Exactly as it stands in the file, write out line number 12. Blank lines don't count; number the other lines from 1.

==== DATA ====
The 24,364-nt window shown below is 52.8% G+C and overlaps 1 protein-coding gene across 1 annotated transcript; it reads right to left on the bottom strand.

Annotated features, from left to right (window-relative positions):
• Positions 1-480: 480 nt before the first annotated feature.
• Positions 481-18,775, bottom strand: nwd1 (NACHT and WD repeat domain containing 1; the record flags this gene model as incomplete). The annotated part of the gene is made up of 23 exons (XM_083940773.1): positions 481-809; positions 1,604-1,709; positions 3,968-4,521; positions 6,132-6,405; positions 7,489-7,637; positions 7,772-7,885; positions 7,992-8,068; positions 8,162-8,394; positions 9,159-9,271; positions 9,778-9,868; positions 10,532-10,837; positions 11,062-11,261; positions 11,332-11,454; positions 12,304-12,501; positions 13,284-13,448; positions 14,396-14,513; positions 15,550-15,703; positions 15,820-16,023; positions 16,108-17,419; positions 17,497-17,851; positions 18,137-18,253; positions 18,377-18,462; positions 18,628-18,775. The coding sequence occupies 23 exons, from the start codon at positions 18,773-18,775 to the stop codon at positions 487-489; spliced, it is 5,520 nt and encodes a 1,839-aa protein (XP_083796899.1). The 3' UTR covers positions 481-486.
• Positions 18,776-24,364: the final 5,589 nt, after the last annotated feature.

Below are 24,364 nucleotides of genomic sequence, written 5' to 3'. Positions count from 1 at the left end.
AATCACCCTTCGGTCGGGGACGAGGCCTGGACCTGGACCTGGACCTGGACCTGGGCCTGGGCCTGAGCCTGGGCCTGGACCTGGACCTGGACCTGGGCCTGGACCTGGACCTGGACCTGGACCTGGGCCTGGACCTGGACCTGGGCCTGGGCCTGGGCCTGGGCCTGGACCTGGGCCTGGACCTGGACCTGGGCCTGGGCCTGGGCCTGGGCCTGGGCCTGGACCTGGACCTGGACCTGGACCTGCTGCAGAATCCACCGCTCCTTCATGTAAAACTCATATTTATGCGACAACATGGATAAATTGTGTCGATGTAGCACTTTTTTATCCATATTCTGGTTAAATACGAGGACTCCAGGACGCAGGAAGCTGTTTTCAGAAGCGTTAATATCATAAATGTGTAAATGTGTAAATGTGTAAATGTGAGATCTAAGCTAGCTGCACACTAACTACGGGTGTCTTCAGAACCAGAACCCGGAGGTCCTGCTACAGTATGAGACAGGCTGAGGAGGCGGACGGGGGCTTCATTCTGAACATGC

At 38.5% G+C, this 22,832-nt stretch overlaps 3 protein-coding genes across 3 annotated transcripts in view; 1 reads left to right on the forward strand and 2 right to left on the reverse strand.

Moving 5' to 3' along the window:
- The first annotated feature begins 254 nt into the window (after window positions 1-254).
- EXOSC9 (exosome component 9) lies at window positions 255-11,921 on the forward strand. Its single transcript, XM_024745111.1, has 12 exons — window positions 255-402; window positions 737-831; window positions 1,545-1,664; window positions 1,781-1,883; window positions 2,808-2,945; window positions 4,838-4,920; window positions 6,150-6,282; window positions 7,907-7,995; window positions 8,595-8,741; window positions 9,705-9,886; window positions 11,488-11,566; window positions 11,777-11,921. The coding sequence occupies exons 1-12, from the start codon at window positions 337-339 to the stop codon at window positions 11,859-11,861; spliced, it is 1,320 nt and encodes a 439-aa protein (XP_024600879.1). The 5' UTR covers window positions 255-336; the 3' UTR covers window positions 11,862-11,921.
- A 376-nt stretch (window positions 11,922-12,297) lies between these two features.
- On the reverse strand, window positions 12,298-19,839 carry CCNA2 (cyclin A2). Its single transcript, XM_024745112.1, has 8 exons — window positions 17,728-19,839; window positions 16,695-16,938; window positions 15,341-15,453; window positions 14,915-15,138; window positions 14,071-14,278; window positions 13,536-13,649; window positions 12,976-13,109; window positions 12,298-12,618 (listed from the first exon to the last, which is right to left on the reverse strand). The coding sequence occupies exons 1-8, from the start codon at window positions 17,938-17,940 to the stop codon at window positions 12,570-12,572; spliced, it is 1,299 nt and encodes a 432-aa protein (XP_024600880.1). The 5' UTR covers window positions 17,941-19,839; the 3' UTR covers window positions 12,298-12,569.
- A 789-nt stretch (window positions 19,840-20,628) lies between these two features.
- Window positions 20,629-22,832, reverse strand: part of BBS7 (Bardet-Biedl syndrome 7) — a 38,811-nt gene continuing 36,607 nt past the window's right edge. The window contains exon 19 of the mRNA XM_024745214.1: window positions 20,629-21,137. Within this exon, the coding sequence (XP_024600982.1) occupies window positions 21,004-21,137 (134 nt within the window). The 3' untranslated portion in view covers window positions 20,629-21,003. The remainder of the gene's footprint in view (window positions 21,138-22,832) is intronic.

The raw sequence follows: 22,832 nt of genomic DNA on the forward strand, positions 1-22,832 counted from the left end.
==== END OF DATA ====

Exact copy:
- A 376-nt stretch (window positions 11,922-12,297) lies between these two features.